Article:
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Ozempic Gastroparesis

Ozempic® use has been linked to the onset of gastroparesis, also called stomach paralysis or delayed gastric emptying. Gastroparesis symptoms can vary from mild discomfort to extreme pain requiring hospitalization and surgery. Studies have shown that Ozempic and gastroparesis may have a substantial link.

Can Ozempic cause gastroparesis?

Ozempic may be linked to a dangerous medical condition known as gastroparesis. This slows down or even paralyzes stomach and intestinal muscles, preventing the normal movement of food through the body. It is one of the most serious potential side effects not disclosed on Ozempic’s label.

Gastroparesis, delayed gastric emptying and stomach paralysis are medical terms describing the same condition. It is linked to various causes, including semaglutide drugs like Ozempic.

Patients who have developed semaglutide gastroparesis include:

  • A 57-year-old woman experienced vomiting, bloating, nausea and abdominal pain after taking weekly injections for 15 months. She was confirmed to have delayed gastric emptying.
  • A 52-year-old woman complained of abdominal bloating, pain in her stomach after eating (postprandial epigastric pain), fullness and nausea that did not resolve. Her symptoms began approximately one month after beginning weekly semaglutide injections.

Semaglutide stomach paralysis affects the nerves and muscles of your stomach by hindering contractions that help your stomach digest food and pass it through your intestines.

If a patient’s goal is weight loss, the drug can help them feel fuller longer and reduce their appetite. However, it can also impact blood sugar levels and nutrient absorption, ultimately leading to hypoglycemia, malnutrition and other serious side effects.

Does Ozempic cause gastroparesis?

Ozempic (semaglutide) is a synthetic peptide that helps increase specific hormones your body creates. When these hormone levels increase, they slow digestion rates. This increases the amount of time it takes for food to be digested and passed through the body. In some people, this can lead to a chronic delay and cause gastroparesis.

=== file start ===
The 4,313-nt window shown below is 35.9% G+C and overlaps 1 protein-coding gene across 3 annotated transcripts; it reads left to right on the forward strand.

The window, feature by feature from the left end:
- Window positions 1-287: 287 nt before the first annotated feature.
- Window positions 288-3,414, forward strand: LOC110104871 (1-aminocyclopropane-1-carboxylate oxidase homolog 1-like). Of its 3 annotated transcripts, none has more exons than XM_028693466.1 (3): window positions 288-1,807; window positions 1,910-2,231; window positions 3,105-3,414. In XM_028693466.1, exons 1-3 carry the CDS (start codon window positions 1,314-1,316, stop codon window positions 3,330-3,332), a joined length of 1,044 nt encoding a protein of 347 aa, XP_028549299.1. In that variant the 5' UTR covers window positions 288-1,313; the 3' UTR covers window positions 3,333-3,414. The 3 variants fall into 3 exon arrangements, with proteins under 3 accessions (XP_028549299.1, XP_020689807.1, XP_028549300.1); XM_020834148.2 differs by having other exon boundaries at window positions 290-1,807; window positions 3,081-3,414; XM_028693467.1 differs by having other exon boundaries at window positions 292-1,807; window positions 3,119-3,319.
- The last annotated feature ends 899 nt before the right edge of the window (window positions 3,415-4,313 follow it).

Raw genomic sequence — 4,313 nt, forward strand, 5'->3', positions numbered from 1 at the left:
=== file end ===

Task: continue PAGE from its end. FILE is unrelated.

This slowed gastric emptying impacts blood sugar levels, which can be valuable in treating Type 2 diabetes. Weight loss or treatment for obesity, however, is not an FDA-approved use of Ozempic.

The risks of gastroparesis and Ozempic

The use of GLP-1 agonists (Ozempic’s drug type) may increase the risk of developing gastroparesis and other serious medical conditions. Gastroparesis is not currently listed on the FDA approval label.

If you are considering using Ozempic for purposes, including weight loss, talk with your doctor. They can help you understand all associated Ozempic risks. If you are currently taking Ozempic and notice any new or worsening symptoms, notify your healthcare provider immediately.

Risks associated with gastroparesis while taking prescription Ozempic include hypoglycemia, stomach pain, intestinal obstructions and other potential side effects.

Ozempic hypoglycemia and delayed gastric emptying

Slowed gastric emptying, or emptying of the stomach, can help balance blood sugar levels in certain diabetic patients. It can also lead to dangerously low blood sugar, or hypoglycemia . This can occur in:

  1. Non-diabetic patients who are taking Ozempic for weight loss
  2. Diabetic patients who are using it with other diabetes drugs, including insulin

In September 2023, the FDA updated the Ozempic warning label to include hypoglycemia as a potential adverse reaction . In a 30-week study , patients with diabetes were prescribed varied doses of Ozempic. Nearly 4% of the study patients developed hypoglycemia.

In a separate study of patients using insulin and Ozempic, hypoglycemia was even more likely to occur. Nearly 30% of patients taking Ozempic and insulin developed low blood sugar. More than 10% of patients in this study suffered severe hypoglycemia.

Ozempic gastric emptying and more adverse reactions

When food stays in the stomach too long, it can lead to various adverse reactions for some patients . Gastroparesis from semaglutide prevent food from moving through the stomach as intended, which could lead to serious health problems, such as:

  • Blockages in the small intestine
  • Development of hard masses of food known as bezoars
  • Difficulty managing blood sugar levels
  • Extreme weight loss leading to malnutrition
  • Intestinal blockages

These are just a few potential risks that are frequently seen with semaglutide gastroparesis. If you develop any symptoms like these, contact your healthcare provider immediately for medical treatment and care.

Ozempic gastroparesis symptoms

Symptoms of Ozempic gastroparesis can vary widely . Commonly reported symptoms include:

  • Abdominal bloating
  • Abdominal pain
  • Constipation
  • GERD (Gastroesophageal reflux disease)
  • Heartburn
  • Indigestion
  • Loss of appetite
  • Low blood sugar levels
  • Malnutrition
  • Nausea
  • Regurgitation
  • Upset stomach
  • Vomiting
  • Weight loss

Symptoms of gastroparesis may appear as other medical conditions, like GERD, for example. While the severity of gastroparesis can vary widely, if you are experiencing any of the previously mentioned symptoms associated with semaglutide and stomach paralysis, take them seriously and reach out to your doctor.